And since those costs reverberate, it is incumbent on everyone at every level of the sales chain — manufacturer to consumer — to do what they can to buy legit, speak up when they suspect something is amiss, and always keep in mind the basic mantra: “If it looks too good to be true, it probably is.”

What to Look For

Counterfeiters are becoming increasingly sophisticated. While we can’t emphasize enough the importance of purchasing from an authorized, verified dealer, if you get a product that looks suspect, here are some things you can check.

Racquets:

Clothing and shoes:

Strings:

Our International Connection

A few months ago, we received an email from Petros Biris of Greece, a USRSA Master Racquet Technician and the head coach and tennis manager at Nea Ionia Tennis Club. Biris (racketspecialist.gr) is a longtime stringer for recreational and professional players, and has strung at top pro tournaments since 1997.

Attached to his email was a photographic journey comparing a real Head YouTek IG Speed 300 frame, the kind of racquet used by world No. 1 Novak Djokovic, with a counterfeit version of the same frame. “The results of our research proved that factories are a step closer in producing widely deceiving frames, at least at first look,” Biris wrote.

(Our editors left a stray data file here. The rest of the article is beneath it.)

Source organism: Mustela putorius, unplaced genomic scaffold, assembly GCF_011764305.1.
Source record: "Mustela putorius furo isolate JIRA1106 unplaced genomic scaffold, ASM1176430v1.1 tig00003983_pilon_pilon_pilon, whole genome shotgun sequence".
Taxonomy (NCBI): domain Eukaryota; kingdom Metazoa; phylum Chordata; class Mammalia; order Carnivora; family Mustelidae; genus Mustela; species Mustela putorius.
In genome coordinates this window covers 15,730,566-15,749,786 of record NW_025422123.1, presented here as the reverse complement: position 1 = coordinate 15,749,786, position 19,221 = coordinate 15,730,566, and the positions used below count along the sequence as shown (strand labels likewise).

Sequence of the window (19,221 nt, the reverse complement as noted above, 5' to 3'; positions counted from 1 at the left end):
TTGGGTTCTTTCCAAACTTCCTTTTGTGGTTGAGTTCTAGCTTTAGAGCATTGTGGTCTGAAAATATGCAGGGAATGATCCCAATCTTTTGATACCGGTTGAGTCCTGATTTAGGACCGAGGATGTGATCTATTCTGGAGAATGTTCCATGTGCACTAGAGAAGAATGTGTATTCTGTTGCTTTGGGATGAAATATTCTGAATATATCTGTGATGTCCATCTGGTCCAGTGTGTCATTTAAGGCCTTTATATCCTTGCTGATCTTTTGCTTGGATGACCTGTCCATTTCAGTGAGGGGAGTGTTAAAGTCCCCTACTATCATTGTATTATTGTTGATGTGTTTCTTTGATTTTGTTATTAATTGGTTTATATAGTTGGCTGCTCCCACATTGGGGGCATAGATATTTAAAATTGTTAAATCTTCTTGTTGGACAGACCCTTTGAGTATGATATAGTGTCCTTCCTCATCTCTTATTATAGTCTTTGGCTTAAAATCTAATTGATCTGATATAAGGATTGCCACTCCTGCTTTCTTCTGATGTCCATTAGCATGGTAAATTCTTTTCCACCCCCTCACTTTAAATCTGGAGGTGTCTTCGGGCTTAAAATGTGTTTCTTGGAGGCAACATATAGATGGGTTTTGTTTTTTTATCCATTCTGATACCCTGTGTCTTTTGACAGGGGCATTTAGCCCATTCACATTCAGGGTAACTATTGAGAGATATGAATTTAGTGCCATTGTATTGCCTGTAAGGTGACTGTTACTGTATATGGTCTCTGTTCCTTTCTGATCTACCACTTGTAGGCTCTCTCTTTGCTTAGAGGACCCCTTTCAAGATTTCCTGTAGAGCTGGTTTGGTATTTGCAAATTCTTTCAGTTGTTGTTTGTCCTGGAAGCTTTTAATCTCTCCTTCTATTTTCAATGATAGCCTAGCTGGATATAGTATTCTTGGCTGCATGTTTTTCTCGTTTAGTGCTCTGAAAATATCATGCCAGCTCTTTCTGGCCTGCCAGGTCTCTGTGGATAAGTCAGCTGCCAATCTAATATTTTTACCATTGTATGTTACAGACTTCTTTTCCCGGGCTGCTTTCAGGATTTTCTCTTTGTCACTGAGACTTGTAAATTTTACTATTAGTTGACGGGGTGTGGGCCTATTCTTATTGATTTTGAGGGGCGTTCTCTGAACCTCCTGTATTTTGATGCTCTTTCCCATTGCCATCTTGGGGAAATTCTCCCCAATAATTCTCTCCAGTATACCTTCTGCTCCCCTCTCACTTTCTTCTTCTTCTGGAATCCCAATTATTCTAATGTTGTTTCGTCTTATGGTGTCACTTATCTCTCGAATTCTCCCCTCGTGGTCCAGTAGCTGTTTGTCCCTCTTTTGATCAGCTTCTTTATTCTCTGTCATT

His document included 16 photos showing side-by-side instances of where the fake frame differed from the original — but in some instances, the differences were incredibly hard to distinguish, if at all. Then he and his staff hit with the frame.

“Our on-court tests showed that the fake stick falls short in performance, being unable to quickly recover from its bend position following impact,” he wrote. “A dead feel was present in almost every shot due to the lack of proper stiffness at multiple points along the frame and to the cheap material used. The complete absence of on-court performance makes it enough to distinguish the original from the fake. The common flaw of the fakes is always present and it is no other than the so-called ‘dead feel.’”

We’ve reproduced some of his photo comparisons here, but you can see the whole document, with photos, here.

As Biris concludes: “Shouldn’t you think twice next time you buy from non-trusted sites?”

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About the Author

Kent Oswald  is a contributor to TennisNow.com, producer at the JockBookReview.com and a former editor of Tennis Week magazine.